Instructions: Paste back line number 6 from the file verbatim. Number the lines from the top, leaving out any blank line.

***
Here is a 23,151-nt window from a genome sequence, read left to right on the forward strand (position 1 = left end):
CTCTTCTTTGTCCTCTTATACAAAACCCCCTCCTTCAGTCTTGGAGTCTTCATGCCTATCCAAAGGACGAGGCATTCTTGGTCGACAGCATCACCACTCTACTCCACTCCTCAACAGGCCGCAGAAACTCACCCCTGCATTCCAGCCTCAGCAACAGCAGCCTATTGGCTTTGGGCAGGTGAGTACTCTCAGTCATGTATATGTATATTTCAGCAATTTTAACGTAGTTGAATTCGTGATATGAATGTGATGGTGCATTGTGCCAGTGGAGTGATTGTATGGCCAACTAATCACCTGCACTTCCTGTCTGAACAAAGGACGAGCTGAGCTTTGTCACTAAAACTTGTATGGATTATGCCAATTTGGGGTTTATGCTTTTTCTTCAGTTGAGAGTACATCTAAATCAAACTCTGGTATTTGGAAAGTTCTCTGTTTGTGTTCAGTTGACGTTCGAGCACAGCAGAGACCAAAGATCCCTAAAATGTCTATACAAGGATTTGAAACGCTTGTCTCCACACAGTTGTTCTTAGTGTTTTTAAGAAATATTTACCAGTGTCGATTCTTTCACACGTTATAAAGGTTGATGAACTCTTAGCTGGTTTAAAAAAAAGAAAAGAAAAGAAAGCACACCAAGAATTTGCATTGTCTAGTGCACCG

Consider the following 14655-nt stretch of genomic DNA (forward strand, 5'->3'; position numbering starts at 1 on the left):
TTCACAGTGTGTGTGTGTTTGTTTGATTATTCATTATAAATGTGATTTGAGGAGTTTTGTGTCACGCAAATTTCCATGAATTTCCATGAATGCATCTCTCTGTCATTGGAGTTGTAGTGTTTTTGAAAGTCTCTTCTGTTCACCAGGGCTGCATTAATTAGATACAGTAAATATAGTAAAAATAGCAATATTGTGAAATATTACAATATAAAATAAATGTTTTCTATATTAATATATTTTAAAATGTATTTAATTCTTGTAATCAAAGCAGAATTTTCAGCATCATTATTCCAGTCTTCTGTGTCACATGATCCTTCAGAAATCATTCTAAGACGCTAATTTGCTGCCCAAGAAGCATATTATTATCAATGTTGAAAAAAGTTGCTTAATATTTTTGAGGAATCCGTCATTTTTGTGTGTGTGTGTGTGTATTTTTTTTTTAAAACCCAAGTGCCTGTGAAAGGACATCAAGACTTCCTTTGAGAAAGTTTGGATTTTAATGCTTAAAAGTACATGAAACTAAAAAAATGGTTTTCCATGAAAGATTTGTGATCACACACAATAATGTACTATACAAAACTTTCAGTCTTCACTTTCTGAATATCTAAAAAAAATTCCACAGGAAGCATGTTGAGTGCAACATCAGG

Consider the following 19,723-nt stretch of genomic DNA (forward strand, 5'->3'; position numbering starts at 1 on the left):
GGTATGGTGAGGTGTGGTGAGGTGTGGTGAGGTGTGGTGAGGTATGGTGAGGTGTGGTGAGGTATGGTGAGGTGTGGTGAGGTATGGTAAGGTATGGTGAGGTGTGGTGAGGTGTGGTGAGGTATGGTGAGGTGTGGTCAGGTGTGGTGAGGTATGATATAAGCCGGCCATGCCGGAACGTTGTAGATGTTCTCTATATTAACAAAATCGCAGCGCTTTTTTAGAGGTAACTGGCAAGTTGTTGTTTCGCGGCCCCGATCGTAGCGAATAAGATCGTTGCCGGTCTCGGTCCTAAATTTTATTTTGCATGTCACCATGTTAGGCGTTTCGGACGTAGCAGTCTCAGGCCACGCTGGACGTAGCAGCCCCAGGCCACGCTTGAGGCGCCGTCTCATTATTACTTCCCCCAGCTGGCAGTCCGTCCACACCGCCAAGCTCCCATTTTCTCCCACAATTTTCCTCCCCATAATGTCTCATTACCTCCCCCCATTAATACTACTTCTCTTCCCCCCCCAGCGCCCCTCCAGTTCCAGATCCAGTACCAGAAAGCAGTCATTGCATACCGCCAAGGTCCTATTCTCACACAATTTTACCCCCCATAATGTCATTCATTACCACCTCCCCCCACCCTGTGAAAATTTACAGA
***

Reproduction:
GGTATGGTGAGGTGTGGTGAGGTGTGGTGAGGTGTGGTGAGGTATGGTGAGGTGTGGTGAGGTATGGTGAGGTGTGGTGAGGTATGGTAAGGTATGGTGAGGTGTGGTGAGGTGTGGTGAGGTATGGTGAGGTGTGGTCAGGTGTGGTGAGGTATGATATAAGCCGGCCATGCCGGAACGTTGTAGATGTTCTCTATATTAACAAAATCGCAGCGCTTTTTTAGAGGTAACTGGCAAGTTGTTGTTTCGCGGCCCCGATCGTAGCGAATAAGATCGTTGCCGGTCTCGGTCCTAAATTTTATTTTGCATGTCACCATGTTAGGCGTTTCGGACGTAGCAGTCTCAGGCCACGCTGGACGTAGCAGCCCCAGGCCACGCTTGAGGCGCCGTCTCATTATTACTTCCCCCAGCTGGCAGTCCGTCCACACCGCCAAGCTCCCATTTTCTCCCACAATTTTCCTCCCCATAATGTCTCATTACCTCCCCCCATTAATACTACTTCTCTTCCCCCCCCAGCGCCCCTCCAGTTCCAGATCCAGTACCAGAAAGCAGTCATTGCATACCGCCAAGGTCCTATTCTCACACAATTTTACCCCCCATAATGTCATTCATTACCACCTCCCCCCACCCTGTGAAAATTTACAGA